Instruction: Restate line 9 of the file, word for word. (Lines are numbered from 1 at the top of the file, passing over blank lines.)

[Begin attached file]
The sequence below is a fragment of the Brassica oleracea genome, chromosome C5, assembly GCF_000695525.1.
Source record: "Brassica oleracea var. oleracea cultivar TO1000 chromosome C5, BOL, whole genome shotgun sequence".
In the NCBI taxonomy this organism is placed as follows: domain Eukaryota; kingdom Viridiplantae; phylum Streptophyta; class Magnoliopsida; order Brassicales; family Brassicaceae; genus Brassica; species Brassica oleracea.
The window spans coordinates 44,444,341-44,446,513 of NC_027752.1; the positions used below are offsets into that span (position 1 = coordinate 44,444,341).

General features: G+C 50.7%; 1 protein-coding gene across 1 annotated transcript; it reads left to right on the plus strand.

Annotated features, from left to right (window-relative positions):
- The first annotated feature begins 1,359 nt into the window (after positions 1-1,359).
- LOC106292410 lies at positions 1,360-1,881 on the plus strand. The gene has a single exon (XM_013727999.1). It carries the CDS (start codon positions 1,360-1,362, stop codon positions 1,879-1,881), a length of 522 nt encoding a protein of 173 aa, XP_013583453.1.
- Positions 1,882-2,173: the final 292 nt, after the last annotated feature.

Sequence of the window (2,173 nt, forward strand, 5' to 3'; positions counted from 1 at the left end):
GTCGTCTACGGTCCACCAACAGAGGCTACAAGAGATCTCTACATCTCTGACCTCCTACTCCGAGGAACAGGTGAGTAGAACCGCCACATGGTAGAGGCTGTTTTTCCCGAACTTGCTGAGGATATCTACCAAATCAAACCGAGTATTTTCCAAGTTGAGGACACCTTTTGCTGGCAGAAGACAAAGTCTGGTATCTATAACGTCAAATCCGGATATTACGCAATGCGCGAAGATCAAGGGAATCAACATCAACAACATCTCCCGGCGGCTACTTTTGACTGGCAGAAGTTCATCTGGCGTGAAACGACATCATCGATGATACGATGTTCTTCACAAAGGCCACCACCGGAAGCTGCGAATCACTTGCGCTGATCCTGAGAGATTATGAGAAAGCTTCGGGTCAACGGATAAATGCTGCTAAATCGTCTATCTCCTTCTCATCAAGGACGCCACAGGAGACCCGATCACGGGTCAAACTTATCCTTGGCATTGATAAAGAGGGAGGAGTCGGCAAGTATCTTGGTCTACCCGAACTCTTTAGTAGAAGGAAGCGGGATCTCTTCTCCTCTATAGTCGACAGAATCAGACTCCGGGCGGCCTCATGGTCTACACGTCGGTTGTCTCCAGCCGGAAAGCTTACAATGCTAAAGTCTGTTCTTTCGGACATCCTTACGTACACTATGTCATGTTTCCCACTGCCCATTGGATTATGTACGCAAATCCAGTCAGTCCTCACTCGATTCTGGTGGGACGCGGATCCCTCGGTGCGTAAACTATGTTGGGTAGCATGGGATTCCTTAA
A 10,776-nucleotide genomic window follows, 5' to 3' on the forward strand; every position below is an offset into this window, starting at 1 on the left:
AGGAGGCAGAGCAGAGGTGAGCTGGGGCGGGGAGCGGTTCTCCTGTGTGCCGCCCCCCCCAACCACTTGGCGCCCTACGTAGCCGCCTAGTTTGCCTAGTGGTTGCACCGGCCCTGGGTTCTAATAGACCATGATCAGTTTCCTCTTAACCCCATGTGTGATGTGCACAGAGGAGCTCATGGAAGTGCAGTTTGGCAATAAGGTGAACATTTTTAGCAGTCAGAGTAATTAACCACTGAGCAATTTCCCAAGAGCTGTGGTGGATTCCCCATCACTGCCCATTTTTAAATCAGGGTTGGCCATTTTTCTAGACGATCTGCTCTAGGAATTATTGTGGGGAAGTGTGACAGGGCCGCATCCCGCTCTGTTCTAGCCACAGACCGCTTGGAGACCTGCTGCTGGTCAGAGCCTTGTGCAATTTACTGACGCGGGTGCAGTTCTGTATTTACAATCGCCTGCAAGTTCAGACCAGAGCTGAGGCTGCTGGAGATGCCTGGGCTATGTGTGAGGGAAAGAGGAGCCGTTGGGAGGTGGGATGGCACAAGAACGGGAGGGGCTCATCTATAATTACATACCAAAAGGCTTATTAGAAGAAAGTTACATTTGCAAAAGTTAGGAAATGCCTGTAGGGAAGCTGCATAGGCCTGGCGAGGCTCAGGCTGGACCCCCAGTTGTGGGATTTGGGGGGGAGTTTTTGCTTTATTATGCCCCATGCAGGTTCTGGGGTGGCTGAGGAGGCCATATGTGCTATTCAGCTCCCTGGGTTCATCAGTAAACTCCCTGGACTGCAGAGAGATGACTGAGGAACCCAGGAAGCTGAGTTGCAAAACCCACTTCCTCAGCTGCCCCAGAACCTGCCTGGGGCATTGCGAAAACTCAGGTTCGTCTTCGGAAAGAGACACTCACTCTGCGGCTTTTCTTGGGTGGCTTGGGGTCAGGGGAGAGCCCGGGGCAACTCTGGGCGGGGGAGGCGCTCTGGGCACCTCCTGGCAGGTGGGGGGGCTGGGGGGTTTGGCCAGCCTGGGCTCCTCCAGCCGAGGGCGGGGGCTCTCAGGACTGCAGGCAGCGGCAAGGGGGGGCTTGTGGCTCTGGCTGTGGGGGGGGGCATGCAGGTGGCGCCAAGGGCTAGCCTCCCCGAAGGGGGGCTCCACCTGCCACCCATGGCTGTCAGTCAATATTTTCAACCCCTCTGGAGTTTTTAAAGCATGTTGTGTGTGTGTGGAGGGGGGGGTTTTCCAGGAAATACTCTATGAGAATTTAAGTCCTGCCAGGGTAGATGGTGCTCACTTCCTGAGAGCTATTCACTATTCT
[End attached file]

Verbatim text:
- Positions 1,882-2,173: the final 292 nt, after the last annotated feature.